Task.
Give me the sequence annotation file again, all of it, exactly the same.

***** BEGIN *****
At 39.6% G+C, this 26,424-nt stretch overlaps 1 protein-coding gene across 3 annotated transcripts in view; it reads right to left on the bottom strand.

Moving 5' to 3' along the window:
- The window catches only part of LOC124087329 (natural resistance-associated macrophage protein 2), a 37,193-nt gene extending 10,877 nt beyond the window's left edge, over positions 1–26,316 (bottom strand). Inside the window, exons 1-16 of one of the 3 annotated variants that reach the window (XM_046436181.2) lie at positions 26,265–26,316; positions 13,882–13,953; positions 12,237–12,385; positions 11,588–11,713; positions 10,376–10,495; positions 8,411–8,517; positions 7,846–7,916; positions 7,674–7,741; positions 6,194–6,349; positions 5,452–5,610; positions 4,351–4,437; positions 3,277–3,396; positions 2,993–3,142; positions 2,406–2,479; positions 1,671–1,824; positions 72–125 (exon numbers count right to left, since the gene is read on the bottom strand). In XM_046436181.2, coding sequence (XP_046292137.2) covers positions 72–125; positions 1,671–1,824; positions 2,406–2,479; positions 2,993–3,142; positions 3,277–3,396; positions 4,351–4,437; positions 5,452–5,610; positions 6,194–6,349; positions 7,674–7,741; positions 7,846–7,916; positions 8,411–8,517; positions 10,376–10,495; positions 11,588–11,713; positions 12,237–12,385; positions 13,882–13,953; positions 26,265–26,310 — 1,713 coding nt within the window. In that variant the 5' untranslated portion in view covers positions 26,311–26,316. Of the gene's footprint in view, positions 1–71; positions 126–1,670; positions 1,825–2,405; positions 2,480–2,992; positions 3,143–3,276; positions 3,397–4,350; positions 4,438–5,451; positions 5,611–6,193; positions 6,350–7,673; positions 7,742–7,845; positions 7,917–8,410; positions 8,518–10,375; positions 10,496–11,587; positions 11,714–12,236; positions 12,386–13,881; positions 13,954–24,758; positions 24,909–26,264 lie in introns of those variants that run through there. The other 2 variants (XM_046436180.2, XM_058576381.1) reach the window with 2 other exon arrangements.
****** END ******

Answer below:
At 39.6% G+C, this 26,424-nt stretch overlaps 1 protein-coding gene across 3 annotated transcripts in view; it reads right to left on the bottom strand.

Moving 5' to 3' along the window:
- The window catches only part of LOC124087329 (natural resistance-associated macrophage protein 2), a 37,193-nt gene extending 10,877 nt beyond the window's left edge, over positions 1–26,316 (bottom strand). Inside the window, exons 1-16 of one of the 3 annotated variants that reach the window (XM_046436181.2) lie at positions 26,265–26,316; positions 13,882–13,953; positions 12,237–12,385; positions 11,588–11,713; positions 10,376–10,495; positions 8,411–8,517; positions 7,846–7,916; positions 7,674–7,741; positions 6,194–6,349; positions 5,452–5,610; positions 4,351–4,437; positions 3,277–3,396; positions 2,993–3,142; positions 2,406–2,479; positions 1,671–1,824; positions 72–125 (exon numbers count right to left, since the gene is read on the bottom strand). In XM_046436181.2, coding sequence (XP_046292137.2) covers positions 72–125; positions 1,671–1,824; positions 2,406–2,479; positions 2,993–3,142; positions 3,277–3,396; positions 4,351–4,437; positions 5,452–5,610; positions 6,194–6,349; positions 7,674–7,741; positions 7,846–7,916; positions 8,411–8,517; positions 10,376–10,495; positions 11,588–11,713; positions 12,237–12,385; positions 13,882–13,953; positions 26,265–26,310 — 1,713 coding nt within the window. In that variant the 5' untranslated portion in view covers positions 26,311–26,316. Of the gene's footprint in view, positions 1–71; positions 126–1,670; positions 1,825–2,405; positions 2,480–2,992; positions 3,143–3,276; positions 3,397–4,350; positions 4,438–5,451; positions 5,611–6,193; positions 6,350–7,673; positions 7,742–7,845; positions 7,917–8,410; positions 8,518–10,375; positions 10,496–11,587; positions 11,714–12,236; positions 12,386–13,881; positions 13,954–24,758; positions 24,909–26,264 lie in introns of those variants that run through there. The other 2 variants (XM_046436180.2, XM_058576381.1) reach the window with 2 other exon arrangements.